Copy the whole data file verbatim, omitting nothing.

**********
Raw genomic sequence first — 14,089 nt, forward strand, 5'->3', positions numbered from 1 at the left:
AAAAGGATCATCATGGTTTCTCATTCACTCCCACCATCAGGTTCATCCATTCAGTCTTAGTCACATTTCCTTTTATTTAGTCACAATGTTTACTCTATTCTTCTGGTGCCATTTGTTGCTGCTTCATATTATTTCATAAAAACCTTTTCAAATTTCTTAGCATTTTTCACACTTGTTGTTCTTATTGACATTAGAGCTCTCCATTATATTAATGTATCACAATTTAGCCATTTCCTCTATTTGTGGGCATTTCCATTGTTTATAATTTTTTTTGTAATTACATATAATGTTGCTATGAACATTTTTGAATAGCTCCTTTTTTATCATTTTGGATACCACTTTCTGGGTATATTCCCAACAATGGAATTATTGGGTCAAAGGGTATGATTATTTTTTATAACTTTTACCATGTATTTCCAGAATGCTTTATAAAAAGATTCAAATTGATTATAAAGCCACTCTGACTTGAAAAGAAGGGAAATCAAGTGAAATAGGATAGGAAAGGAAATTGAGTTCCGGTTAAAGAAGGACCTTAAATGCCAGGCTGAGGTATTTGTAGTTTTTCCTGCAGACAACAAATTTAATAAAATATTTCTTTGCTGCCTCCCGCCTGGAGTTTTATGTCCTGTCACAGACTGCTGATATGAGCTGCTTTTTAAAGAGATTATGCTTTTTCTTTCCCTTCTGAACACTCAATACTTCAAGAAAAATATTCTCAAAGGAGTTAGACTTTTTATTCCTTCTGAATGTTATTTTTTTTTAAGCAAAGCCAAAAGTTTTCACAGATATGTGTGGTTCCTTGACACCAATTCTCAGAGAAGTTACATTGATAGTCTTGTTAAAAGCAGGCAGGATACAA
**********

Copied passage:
Raw genomic sequence first — 14,089 nt, forward strand, 5'->3', positions numbered from 1 at the left:
AAAAGGATCATCATGGTTTCTCATTCACTCCCACCATCAGGTTCATCCATTCAGTCTTAGTCACATTTCCTTTTATTTAGTCACAATGTTTACTCTATTCTTCTGGTGCCATTTGTTGCTGCTTCATATTATTTCATAAAAACCTTTTCAAATTTCTTAGCATTTTTCACACTTGTTGTTCTTATTGACATTAGAGCTCTCCATTATATTAATGTATCACAATTTAGCCATTTCCTCTATTTGTGGGCATTTCCATTGTTTATAATTTTTTTTGTAATTACATATAATGTTGCTATGAACATTTTTGAATAGCTCCTTTTTTATCATTTTGGATACCACTTTCTGGGTATATTCCCAACAATGGAATTATTGGGTCAAAGGGTATGATTATTTTTTATAACTTTTACCATGTATTTCCAGAATGCTTTATAAAAAGATTCAAATTGATTATAAAGCCACTCTGACTTGAAAAGAAGGGAAATCAAGTGAAATAGGATAGGAAAGGAAATTGAGTTCCGGTTAAAGAAGGACCTTAAATGCCAGGCTGAGGTATTTGTAGTTTTTCCTGCAGACAACAAATTTAATAAAATATTTCTTTGCTGCCTCCCGCCTGGAGTTTTATGTCCTGTCACAGACTGCTGATATGAGCTGCTTTTTAAAGAGATTATGCTTTTTCTTTCCCTTCTGAACACTCAATACTTCAAGAAAAATATTCTCAAAGGAGTTAGACTTTTTATTCCTTCTGAATGTTATTTTTTTTTAAGCAAAGCCAAAAGTTTTCACAGATATGTGTGGTTCCTTGACACCAATTCTCAGAGAAGTTACATTGATAGTCTTGTTAAAAGCAGGCAGGATACAA